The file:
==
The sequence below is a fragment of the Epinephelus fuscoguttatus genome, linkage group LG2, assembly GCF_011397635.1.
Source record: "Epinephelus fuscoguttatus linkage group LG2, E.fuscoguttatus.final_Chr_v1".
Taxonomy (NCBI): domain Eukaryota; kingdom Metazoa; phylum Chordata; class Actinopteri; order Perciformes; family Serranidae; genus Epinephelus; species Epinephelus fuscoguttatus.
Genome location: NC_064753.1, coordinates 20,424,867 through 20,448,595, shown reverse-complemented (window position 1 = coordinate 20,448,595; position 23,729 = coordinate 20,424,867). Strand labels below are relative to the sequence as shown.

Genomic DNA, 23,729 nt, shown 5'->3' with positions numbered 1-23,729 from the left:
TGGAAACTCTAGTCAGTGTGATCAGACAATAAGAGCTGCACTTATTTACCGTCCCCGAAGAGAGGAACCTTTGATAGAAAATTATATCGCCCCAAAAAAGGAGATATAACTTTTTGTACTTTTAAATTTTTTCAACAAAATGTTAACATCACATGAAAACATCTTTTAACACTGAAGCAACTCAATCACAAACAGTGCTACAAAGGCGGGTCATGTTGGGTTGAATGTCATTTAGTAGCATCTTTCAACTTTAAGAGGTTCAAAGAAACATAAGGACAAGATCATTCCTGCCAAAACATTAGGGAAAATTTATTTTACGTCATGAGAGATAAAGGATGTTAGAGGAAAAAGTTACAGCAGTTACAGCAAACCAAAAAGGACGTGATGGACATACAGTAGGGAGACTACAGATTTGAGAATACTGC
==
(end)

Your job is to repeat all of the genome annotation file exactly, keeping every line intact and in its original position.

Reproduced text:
The sequence below is a fragment of the Epinephelus fuscoguttatus genome, linkage group LG2, assembly GCF_011397635.1.
Source record: "Epinephelus fuscoguttatus linkage group LG2, E.fuscoguttatus.final_Chr_v1".
Taxonomy (NCBI): domain Eukaryota; kingdom Metazoa; phylum Chordata; class Actinopteri; order Perciformes; family Serranidae; genus Epinephelus; species Epinephelus fuscoguttatus.
Genome location: NC_064753.1, coordinates 20,424,867 through 20,448,595, shown reverse-complemented (window position 1 = coordinate 20,448,595; position 23,729 = coordinate 20,424,867). Strand labels below are relative to the sequence as shown.

Genomic DNA, 23,729 nt, shown 5'->3' with positions numbered 1-23,729 from the left:
TGGAAACTCTAGTCAGTGTGATCAGACAATAAGAGCTGCACTTATTTACCGTCCCCGAAGAGAGGAACCTTTGATAGAAAATTATATCGCCCCAAAAAAGGAGATATAACTTTTTGTACTTTTAAATTTTTTCAACAAAATGTTAACATCACATGAAAACATCTTTTAACACTGAAGCAACTCAATCACAAACAGTGCTACAAAGGCGGGTCATGTTGGGTTGAATGTCATTTAGTAGCATCTTTCAACTTTAAGAGGTTCAAAGAAACATAAGGACAAGATCATTCCTGCCAAAACATTAGGGAAAATTTATTTTACGTCATGAGAGATAAAGGATGTTAGAGGAAAAAGTTACAGCAGTTACAGCAAACCAAAAAGGACGTGATGGACATACAGTAGGGAGACTACAGATTTGAGAATACTGC